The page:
Jane and I grew up in grade school together. She was in the class ahead of me, but her and I were still friends. My father was into politics and involved himself in whatever he could with Jane's dad. Since our fathers were away quite often, we would spend a lot of time together. Since Jane didn't have a mother, my mother would often include Jane in whatever my sisters and I were doing. We would have great talks together talking about what we wanted to do when we grew up. Even though neither one of us knew what we wanted to do, Jane was someone that always had the biggest heart for helping people. She was always talking about the stories her father told her about President Lincoln, and even though she didn't know how, she knew she wanted to be someone to make change like he did.
“Hey, terrorist,” a boy called out to me from across the classroom, drawing laughter from his friends. I pretended not to hear and stared into my book. It was a typical day in my life growing up as a first-generation American attending public school in a poor Bronx neighborhood. Being one of the few Indian kids there, I was relentlessly picked on. My school was desperately underfunded where teachers often spent their own money on supplies.
As part of the greater push at that grade level to introduce kids to a greater depth of books, Mrs. Oak created a game that would award points based on the number and length of books that you read, with a prize being given to the winner at the end of every month (usually candy). Now being the clever nine year old brat that I was, I decided to game the system by quickly flipping through a great number of small children’s books every day. While this did put me ahead on points, I was completely avoiding the entire point of the game. So to Mrs. Oak’s great credit, she decided to limit the number of books I could check out of the school’s library to three per week. With my lead in the literary scoreboard slipping away, I checked out a book that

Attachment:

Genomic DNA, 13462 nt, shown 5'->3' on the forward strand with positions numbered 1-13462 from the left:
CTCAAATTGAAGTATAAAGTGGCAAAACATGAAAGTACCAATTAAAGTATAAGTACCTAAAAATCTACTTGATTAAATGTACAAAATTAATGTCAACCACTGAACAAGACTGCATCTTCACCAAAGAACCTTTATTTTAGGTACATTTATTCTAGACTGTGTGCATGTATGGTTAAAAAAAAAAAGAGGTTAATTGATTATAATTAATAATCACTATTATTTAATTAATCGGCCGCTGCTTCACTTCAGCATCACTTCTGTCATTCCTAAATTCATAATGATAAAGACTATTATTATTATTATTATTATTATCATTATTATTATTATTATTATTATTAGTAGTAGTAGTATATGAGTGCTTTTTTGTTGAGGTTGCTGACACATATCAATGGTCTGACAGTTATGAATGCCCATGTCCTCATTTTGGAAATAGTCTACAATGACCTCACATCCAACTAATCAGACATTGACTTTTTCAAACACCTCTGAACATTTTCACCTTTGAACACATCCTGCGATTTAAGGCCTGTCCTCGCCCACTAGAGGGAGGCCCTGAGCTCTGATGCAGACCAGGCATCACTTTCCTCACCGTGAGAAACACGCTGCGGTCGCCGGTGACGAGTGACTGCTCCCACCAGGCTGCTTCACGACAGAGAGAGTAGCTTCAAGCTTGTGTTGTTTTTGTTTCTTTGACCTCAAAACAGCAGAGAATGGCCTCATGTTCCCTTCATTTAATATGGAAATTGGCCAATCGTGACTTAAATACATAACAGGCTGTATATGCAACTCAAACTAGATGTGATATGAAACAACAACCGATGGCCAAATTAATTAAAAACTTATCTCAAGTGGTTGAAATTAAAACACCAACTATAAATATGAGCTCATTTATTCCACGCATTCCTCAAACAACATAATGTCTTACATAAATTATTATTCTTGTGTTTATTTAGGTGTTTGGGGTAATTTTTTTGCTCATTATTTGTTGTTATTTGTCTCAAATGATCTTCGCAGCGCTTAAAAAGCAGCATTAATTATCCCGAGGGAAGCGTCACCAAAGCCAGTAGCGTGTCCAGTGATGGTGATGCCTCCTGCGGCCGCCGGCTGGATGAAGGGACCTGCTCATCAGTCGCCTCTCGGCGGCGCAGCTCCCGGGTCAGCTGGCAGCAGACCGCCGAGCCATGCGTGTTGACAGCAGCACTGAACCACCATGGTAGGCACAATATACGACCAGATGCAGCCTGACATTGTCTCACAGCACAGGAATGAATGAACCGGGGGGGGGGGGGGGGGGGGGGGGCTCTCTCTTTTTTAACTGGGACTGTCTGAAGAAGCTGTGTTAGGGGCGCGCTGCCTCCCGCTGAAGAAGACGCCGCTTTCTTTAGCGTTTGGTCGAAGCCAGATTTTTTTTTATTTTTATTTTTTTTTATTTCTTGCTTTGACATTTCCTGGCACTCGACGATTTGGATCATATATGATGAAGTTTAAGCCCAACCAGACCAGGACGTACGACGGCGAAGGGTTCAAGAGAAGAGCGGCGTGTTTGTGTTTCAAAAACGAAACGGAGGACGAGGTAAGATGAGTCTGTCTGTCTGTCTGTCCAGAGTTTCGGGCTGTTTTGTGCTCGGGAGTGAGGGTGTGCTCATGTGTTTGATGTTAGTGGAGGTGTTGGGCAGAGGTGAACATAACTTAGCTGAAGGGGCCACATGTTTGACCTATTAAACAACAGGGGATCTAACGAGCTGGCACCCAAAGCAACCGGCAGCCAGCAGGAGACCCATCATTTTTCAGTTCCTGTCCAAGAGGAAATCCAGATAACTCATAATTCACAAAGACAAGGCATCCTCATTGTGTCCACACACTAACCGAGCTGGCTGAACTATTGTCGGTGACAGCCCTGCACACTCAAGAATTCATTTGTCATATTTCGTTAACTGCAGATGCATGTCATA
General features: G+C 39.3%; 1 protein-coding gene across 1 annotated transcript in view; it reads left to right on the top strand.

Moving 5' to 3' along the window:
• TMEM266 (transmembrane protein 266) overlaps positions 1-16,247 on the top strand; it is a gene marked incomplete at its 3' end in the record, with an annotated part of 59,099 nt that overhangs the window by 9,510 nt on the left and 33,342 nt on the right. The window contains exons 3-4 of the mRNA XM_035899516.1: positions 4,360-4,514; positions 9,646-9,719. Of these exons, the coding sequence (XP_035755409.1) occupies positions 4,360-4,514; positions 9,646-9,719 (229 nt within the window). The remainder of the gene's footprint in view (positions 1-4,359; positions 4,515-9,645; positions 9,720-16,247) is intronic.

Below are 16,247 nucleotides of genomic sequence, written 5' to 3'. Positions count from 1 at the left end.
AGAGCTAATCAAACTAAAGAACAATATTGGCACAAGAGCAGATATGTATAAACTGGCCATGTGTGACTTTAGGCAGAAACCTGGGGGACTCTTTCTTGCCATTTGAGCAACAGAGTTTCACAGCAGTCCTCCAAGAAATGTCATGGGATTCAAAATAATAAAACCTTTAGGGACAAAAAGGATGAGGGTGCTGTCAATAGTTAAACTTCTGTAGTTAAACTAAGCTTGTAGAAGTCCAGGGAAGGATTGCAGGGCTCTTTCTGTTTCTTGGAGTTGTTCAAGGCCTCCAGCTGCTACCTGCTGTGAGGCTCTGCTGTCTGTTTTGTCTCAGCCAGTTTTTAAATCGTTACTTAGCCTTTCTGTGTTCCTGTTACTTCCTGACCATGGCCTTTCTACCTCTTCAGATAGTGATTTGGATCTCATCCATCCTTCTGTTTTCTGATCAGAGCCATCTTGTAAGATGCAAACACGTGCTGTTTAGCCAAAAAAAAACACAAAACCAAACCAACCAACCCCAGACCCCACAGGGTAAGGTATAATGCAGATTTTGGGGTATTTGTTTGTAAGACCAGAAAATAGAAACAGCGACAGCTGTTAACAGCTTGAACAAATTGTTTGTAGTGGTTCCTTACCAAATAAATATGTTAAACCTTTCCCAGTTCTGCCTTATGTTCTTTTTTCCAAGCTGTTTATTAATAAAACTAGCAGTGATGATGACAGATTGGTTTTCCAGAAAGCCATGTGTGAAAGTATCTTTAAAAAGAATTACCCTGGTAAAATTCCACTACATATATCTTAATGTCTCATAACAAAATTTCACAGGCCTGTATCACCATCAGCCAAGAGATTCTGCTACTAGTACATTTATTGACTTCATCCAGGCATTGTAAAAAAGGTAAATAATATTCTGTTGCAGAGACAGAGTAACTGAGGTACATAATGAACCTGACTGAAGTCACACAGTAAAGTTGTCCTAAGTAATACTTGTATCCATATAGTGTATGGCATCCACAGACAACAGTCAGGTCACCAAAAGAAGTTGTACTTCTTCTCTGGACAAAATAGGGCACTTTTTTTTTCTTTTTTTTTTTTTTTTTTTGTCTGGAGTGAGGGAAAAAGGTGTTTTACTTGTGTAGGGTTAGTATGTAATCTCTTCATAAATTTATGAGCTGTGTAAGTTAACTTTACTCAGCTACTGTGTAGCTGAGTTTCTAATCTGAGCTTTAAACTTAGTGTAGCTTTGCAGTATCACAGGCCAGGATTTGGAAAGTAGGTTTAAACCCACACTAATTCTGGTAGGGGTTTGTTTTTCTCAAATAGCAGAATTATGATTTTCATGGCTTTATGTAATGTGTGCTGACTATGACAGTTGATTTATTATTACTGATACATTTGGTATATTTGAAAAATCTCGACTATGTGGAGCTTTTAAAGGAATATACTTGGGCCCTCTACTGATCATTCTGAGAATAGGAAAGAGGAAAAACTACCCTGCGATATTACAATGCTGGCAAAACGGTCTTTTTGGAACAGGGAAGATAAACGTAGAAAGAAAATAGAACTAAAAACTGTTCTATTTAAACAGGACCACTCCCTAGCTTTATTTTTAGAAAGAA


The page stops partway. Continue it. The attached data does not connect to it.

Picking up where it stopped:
It was a normal afternoon. I had just finished homework and Then, as the last girl passed through, everyone went back to their places. I sucked in a rasped breath as I pushed the red, thick steel lunch room doors. With my hair covering the front of my face like a funeral veil, I examined the hard, smooth marble floors as I shuffled through the sea of shoes until I reached the wall. A hush fell over the crowd as the principal came strolling in. He started giving a speech about the school dance this Friday, yet I drowned him out. Today was January twenty-seventh, Stella’s birthday. I could not hold it in anymore as I sank against the wall, silently letting all the sorrow and despair flow out of me. Two pink sneakers came to rest on the glazed marble floors. “Well, do you not want to join us?” questioned a clipped, sickly sweet voice. Willing myself to raise my head, I slowly brought my eyes up. She was wearing a short checkered skirt with a navy blue collared shirt. I met the girl’s eyes. A shocking electric blue. “Well, are you going to answer me or not?” she asked again. “Um...sure…” I replied, mesmerized by the amount of makeup the girl had on. I felt hands on my shoulders as her crew pulled me to my feet. I stared at the floor the whole time until I reached the designated “popular”
In my life there have been many times where I have been taught important lessons or supported by others, but my most prominent memory is from sixth grade choir. In this moment in time, Mrs. Symans taught me a very important life lesson about attitude and hard work. I initially